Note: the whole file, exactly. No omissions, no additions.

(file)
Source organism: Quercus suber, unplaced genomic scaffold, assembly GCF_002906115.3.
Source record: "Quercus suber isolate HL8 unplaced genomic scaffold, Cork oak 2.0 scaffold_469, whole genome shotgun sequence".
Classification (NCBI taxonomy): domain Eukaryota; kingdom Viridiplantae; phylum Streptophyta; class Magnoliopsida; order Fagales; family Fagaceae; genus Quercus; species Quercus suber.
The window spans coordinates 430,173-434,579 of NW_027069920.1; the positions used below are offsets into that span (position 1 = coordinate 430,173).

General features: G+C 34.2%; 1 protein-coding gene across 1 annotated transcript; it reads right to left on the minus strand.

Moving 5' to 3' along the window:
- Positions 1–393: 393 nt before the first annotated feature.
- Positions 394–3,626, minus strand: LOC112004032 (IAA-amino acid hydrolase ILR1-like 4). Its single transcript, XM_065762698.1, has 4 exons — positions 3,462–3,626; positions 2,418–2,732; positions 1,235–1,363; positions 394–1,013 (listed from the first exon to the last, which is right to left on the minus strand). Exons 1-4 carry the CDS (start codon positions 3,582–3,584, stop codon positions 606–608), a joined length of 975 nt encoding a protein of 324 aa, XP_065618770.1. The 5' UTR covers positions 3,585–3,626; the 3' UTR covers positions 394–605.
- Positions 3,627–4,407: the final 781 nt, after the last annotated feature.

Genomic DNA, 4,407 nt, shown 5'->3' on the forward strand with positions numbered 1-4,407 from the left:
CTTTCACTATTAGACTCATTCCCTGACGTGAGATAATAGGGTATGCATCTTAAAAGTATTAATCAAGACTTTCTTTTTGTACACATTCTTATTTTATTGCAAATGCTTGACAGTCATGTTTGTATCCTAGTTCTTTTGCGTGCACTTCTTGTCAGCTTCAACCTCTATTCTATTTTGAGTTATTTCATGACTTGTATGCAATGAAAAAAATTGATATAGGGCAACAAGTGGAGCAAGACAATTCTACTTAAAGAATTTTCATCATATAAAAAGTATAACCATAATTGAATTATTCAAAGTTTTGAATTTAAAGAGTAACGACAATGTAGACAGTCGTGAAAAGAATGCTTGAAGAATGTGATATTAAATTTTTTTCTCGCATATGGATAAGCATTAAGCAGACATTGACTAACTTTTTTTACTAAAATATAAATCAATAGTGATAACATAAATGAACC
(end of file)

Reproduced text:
Source organism: Quercus suber, unplaced genomic scaffold, assembly GCF_002906115.3.
Source record: "Quercus suber isolate HL8 unplaced genomic scaffold, Cork oak 2.0 scaffold_469, whole genome shotgun sequence".
Classification (NCBI taxonomy): domain Eukaryota; kingdom Viridiplantae; phylum Streptophyta; class Magnoliopsida; order Fagales; family Fagaceae; genus Quercus; species Quercus suber.
The window spans coordinates 430,173-434,579 of NW_027069920.1; the positions used below are offsets into that span (position 1 = coordinate 430,173).

General features: G+C 34.2%; 1 protein-coding gene across 1 annotated transcript; it reads right to left on the minus strand.

Moving 5' to 3' along the window:
- Positions 1–393: 393 nt before the first annotated feature.
- Positions 394–3,626, minus strand: LOC112004032 (IAA-amino acid hydrolase ILR1-like 4). Its single transcript, XM_065762698.1, has 4 exons — positions 3,462–3,626; positions 2,418–2,732; positions 1,235–1,363; positions 394–1,013 (listed from the first exon to the last, which is right to left on the minus strand). Exons 1-4 carry the CDS (start codon positions 3,582–3,584, stop codon positions 606–608), a joined length of 975 nt encoding a protein of 324 aa, XP_065618770.1. The 5' UTR covers positions 3,585–3,626; the 3' UTR covers positions 394–605.
- Positions 3,627–4,407: the final 781 nt, after the last annotated feature.

Genomic DNA, 4,407 nt, shown 5'->3' on the forward strand with positions numbered 1-4,407 from the left:
CTTTCACTATTAGACTCATTCCCTGACGTGAGATAATAGGGTATGCATCTTAAAAGTATTAATCAAGACTTTCTTTTTGTACACATTCTTATTTTATTGCAAATGCTTGACAGTCATGTTTGTATCCTAGTTCTTTTGCGTGCACTTCTTGTCAGCTTCAACCTCTATTCTATTTTGAGTTATTTCATGACTTGTATGCAATGAAAAAAATTGATATAGGGCAACAAGTGGAGCAAGACAATTCTACTTAAAGAATTTTCATCATATAAAAAGTATAACCATAATTGAATTATTCAAAGTTTTGAATTTAAAGAGTAACGACAATGTAGACAGTCGTGAAAAGAATGCTTGAAGAATGTGATATTAAATTTTTTTCTCGCATATGGATAAGCATTAAGCAGACATTGACTAACTTTTTTTACTAAAATATAAATCAATAGTGATAACATAAATGAACC